Don’t Put Off Important Childhood Check-Ups and Immunizations
As the COVID-19 pandemic has shut down large segments of the U.S. through stay-at-home orders, there is growing concern that important medical procedures, like childhood immunizations, are being missed.
With renewed attention to immunizations as work continues to develop a COVID-19 vaccine, providers acknowledge there may be concern bringing your child to a primary care or pediatrician’s office for a well-child visit.
OSF HealthCare providers understand that concern, and want to assure parents they are taking precautions to protect their child’s health.“We want all those people to feel safe that they can be coming in. We will work with families if they have some fears with that but really our office we will take all the precautions that everybody else is taking with COVID and making sure that if you come in for vaccinations or you come in for any sort of office visit that we will provide a safe atmosphere for that.”
Deshon is a pediatric Advanced Practice Nurse at OSF HealthCare who stresses the importance of regular vaccinations as part of her practice. She is also involved with the United Nations Foundation initiative called Shot@Life which lobbies Congress to fund vaccine support for children in impoverished parts of the world.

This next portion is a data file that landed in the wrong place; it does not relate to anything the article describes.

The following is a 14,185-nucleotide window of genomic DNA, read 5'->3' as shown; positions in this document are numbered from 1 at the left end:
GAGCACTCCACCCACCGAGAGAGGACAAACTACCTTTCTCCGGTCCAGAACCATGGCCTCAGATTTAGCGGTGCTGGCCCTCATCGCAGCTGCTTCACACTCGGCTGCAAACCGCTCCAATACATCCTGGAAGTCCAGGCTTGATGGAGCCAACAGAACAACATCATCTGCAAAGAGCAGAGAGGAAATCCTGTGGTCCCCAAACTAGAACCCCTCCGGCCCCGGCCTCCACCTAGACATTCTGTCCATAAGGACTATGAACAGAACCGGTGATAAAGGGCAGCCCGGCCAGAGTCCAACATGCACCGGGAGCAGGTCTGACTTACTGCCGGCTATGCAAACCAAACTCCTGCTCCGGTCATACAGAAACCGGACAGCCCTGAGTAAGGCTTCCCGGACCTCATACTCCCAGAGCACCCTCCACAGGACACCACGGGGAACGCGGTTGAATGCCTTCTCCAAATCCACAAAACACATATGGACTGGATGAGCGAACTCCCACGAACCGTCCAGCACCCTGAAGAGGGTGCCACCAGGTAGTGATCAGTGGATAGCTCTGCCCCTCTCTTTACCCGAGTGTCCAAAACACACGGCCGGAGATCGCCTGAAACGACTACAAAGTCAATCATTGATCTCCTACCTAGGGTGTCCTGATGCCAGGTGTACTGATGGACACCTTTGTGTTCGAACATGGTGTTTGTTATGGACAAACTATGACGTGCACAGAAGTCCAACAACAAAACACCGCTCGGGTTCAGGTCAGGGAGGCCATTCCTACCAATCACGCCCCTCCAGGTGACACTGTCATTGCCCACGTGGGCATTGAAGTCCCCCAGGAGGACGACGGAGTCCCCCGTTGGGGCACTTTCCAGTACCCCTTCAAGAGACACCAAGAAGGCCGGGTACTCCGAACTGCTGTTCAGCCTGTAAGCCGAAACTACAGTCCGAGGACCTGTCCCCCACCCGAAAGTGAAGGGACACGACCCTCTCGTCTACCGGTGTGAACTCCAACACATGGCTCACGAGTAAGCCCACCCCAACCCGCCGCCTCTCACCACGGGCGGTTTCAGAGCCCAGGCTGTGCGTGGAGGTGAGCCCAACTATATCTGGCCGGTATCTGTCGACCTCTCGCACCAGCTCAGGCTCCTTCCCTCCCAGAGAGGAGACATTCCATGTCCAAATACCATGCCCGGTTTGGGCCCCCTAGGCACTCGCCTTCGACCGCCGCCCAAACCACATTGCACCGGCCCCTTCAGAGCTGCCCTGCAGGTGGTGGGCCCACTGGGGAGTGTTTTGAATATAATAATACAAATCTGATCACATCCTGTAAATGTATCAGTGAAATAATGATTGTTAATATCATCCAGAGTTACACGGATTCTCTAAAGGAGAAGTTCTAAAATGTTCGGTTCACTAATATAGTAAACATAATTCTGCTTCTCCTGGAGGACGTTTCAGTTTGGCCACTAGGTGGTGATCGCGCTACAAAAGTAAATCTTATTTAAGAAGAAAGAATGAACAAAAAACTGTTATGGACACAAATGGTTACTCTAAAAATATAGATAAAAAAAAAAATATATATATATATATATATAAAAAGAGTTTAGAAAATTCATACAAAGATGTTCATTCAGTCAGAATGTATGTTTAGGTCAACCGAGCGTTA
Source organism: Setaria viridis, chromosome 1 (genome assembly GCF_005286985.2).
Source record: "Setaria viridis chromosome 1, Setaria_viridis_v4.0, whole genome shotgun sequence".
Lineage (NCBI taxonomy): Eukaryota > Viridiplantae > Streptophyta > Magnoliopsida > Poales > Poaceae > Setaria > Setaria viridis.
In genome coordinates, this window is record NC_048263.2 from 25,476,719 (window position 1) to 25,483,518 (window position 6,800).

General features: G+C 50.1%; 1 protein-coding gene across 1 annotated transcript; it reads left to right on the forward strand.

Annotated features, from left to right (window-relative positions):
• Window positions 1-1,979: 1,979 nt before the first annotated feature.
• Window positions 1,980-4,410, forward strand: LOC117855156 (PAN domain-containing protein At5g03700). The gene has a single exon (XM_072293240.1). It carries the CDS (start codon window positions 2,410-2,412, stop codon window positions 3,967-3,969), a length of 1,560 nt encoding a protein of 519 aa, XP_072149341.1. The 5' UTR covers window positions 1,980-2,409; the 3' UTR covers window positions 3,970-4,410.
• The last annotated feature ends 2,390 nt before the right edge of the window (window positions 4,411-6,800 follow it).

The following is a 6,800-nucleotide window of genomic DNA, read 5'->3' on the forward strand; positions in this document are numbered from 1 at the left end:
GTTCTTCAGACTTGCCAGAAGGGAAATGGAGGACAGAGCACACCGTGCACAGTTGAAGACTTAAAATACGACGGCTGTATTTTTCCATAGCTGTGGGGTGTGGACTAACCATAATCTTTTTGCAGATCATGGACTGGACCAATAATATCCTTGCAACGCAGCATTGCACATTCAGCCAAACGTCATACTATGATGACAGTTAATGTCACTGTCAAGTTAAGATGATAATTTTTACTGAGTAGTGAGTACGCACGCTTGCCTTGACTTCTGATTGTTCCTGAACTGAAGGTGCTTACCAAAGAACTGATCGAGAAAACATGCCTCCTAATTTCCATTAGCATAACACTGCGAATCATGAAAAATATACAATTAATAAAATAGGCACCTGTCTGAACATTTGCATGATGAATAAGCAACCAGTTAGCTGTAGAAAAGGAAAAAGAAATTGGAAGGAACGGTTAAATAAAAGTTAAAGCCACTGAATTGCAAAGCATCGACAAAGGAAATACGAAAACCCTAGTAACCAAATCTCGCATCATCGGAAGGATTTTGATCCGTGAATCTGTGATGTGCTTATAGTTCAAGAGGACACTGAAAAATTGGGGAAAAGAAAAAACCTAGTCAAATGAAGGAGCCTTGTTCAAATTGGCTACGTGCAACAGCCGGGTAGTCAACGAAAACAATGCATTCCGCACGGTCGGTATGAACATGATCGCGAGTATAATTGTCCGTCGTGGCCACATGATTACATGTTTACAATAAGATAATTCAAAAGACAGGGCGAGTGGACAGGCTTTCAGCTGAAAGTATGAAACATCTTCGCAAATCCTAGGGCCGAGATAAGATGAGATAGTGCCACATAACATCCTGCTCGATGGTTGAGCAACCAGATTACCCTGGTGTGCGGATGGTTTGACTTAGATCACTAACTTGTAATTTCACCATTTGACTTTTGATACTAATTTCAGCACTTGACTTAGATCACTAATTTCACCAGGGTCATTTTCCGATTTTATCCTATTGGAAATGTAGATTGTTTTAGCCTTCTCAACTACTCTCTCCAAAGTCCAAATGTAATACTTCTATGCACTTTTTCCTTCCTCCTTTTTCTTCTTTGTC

According to Deshon, 1 in 5 children in the world does not have access to vaccines, and every 20 seconds a child dies from a disease that can be prevent through vaccination. For instance, in 2018 more than 10-million cases of measles were reported worldwide resulting in more than 140,000 deaths, including 6,000 children. There was a surge in measles cases in the U.S. in 2019 due to a growing number of parents not vaccinating their children.
It’s that potential resurgence of diseases that were thought to be eradicated or close to it – and are potentially deadly – that worries Deshon.
“We will make sure that those kids that come in for well checks are not being exposed to kids that are ill. We really encourage those parents to be coming in to get all their childhood vaccinations because we know if we don't then it just opens up the door for measles, for mumps, for pertussis, for chickenpox, all those things that we have worked so hard with our vaccination efforts to not see.”
Deshon is hopeful there will eventually be a vaccine for COVID-19. She says the data she’s seeing shows children aren’t as affected by the virus, but many are asymptomatic. That’s why it will be even more important for children to be vaccinated.
“We give the vaccine to kids for COVID and then it's just going pass on and really be protecting, if they are asymptomatic which a lot of those studies have shown, they really that are going to be protecting those elderly or those people that are really at risk for mortality related to COVID.”
According to Deshon, immunizations are recognized as one of the most successful and cost-effective health interventions. The World Health Organization observes World Immunization Week the last week of April.